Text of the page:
While CRISPR/Cas9 may be the most famous of the CRISPR gene editing approaches, other enzymes may have their niches, the Wall Street Journal says.
North Carolina State University's Rodolphe Barrangou, for instance, is using Cas3 in his work on antibiotic resistance. "Cas3 is a meaner system and more cumbersome than Cas9," he tells the Journal. "But if you want to cut a tree and get rid of it, you bring a chain saw, not a scalpel."
He and some colleagues have started a company called Locus Biosciences to used CRISPR/Cas3 to develop anti-microbials and combat antibiotic-resistant Clostridium difficile, Escherichia coli, and MRSA. But, Locus CEO Paul Garofolo notes that their goal isn't to edit bacteria, instead he says, "We are trying to kill it."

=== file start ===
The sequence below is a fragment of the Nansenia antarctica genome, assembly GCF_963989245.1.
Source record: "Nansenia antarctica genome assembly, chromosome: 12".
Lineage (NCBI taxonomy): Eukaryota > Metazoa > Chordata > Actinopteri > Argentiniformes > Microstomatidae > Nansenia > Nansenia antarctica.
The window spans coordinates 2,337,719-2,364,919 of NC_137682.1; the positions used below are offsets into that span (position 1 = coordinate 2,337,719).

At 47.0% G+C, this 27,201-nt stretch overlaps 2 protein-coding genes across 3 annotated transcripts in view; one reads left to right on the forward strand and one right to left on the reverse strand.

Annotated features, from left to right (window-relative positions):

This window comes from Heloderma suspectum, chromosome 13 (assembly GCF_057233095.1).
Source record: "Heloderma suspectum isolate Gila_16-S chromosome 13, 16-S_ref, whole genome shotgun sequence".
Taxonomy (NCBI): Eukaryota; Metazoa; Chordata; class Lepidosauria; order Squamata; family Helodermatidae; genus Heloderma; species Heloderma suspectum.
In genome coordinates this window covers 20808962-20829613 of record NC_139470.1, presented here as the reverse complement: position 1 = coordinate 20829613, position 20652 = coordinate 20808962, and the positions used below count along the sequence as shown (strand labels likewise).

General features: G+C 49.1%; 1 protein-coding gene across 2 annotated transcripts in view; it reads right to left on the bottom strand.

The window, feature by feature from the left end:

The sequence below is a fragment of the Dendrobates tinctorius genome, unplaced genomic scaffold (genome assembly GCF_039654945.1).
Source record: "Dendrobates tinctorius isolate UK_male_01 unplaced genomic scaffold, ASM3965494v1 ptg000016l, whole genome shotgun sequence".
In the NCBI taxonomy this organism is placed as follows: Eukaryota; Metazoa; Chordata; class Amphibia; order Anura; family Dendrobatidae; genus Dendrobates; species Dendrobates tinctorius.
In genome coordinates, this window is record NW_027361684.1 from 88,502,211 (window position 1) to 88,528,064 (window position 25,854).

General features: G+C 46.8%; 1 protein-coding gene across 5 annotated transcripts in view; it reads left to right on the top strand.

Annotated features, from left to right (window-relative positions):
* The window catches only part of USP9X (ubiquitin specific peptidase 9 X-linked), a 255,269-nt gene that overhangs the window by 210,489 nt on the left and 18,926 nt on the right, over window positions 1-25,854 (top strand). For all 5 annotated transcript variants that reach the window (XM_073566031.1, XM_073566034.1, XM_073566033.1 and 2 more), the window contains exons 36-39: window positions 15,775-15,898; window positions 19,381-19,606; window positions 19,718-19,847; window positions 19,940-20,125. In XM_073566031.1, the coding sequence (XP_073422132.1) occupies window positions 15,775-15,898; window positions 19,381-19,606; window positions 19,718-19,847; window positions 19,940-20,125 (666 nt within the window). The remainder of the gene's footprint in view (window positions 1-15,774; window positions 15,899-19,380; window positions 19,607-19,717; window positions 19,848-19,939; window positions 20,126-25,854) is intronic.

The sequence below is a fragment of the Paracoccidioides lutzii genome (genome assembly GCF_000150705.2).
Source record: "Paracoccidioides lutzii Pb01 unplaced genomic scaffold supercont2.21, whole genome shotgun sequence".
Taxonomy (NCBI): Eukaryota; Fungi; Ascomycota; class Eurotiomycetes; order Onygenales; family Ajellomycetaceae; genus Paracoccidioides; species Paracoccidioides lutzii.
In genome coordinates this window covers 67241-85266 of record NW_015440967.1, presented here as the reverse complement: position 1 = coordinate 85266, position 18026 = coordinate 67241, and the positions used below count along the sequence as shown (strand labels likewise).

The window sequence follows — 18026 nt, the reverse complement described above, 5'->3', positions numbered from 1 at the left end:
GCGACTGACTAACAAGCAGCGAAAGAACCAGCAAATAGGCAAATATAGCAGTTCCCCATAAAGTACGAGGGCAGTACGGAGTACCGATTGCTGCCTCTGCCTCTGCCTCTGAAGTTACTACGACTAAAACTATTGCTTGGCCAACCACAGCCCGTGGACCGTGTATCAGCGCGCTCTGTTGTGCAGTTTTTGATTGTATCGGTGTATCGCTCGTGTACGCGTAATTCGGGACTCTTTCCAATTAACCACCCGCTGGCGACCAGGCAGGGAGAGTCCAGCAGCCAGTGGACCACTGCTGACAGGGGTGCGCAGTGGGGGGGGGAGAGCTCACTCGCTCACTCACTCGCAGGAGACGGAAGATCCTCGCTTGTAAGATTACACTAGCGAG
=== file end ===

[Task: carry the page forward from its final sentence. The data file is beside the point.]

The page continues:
In addition, another enzyme, Cpf1, may allow even more precise editing than Cas9, the Journal says. Chase Beisel from NC State and Locus says he has noted an increasing interest in "the diversity of Crispr Cas systems."